Understanding that questions similar have been asked, I wanted to propose a different one.

Imagine you make a circle of 'permanent' magnets where each magnet has the N direction pointing inward at an angle of say 30 degrees from aligned with the center of the circle. The number of these magnets I believe would be relatively irrelevant once you get like 10 or so magnets in a circle. Now imagine there is a pinwheel of permanent magnets floating on some oil or liquid. The magnets in the pinwheel have their N facing out towards the edge of the circle. This should generate a force to spin the pinwheel as I understand due to repulsion of the two magnet ends. Assuming there is a speed such that this device can keep spinning, how would such a mechanism eventually be forced to come to a stop?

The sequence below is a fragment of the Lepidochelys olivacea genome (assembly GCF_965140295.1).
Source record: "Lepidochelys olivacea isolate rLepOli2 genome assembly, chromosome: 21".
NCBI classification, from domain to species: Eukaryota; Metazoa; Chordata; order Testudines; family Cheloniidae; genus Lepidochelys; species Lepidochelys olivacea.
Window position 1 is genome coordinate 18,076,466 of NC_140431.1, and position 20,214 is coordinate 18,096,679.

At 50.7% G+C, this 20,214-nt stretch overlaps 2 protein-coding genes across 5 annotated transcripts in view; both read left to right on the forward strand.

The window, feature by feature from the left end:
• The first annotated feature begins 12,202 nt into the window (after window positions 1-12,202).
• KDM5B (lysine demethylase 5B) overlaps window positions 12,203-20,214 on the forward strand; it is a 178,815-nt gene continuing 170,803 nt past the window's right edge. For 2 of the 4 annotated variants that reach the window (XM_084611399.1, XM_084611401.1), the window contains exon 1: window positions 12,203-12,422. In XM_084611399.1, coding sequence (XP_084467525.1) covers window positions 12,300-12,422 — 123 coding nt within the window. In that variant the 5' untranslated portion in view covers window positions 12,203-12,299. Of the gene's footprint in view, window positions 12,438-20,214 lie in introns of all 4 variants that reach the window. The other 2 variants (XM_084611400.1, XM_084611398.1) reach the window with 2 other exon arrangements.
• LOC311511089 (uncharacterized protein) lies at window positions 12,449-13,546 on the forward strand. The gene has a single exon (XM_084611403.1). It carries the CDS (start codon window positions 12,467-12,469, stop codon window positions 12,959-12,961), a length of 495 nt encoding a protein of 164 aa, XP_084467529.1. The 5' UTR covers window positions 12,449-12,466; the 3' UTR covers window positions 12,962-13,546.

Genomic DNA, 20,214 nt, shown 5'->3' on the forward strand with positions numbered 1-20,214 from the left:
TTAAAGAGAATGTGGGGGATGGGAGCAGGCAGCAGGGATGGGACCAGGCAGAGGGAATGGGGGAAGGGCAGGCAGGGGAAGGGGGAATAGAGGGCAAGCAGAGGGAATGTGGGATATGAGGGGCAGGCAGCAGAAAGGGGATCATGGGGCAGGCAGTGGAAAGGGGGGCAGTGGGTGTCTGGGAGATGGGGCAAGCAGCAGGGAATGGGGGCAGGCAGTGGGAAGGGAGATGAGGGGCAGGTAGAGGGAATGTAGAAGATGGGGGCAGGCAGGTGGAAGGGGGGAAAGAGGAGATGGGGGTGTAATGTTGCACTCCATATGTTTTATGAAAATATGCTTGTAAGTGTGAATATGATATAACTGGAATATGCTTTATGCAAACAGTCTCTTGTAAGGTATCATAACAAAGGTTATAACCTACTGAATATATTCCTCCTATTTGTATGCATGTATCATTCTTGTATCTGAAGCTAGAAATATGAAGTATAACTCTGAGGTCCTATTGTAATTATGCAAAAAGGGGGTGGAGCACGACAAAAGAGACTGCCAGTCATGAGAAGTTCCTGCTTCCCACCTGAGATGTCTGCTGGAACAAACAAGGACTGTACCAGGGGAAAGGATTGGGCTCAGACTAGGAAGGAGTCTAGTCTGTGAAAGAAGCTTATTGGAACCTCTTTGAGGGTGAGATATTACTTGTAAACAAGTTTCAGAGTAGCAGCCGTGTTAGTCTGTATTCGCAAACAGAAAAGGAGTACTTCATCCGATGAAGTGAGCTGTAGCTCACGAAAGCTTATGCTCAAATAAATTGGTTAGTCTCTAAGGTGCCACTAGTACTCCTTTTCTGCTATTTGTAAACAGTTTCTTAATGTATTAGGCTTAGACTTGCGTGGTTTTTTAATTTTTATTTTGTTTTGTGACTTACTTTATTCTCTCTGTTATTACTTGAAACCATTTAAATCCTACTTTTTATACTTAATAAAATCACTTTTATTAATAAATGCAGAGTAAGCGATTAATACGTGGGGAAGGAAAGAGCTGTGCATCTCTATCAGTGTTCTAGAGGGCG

1 Answer 1


Both wheels will have symmetrical magnetic fields with a repeating field contour (alternating maxima and minima at a given radius) around the perimeter. In a frictionless environment, a maximum in the field of the outer ring will repel the nearest maximum of the inner ring, but only until the inner ring's maximum comes closer to the next outer maximum, which repels it back. So the inner ring would oscillate back and forth rather than spinning.

Now if you apply any load, including friction, the oscillation dampens until the inner ring stops moving entirely. No free lunch here.


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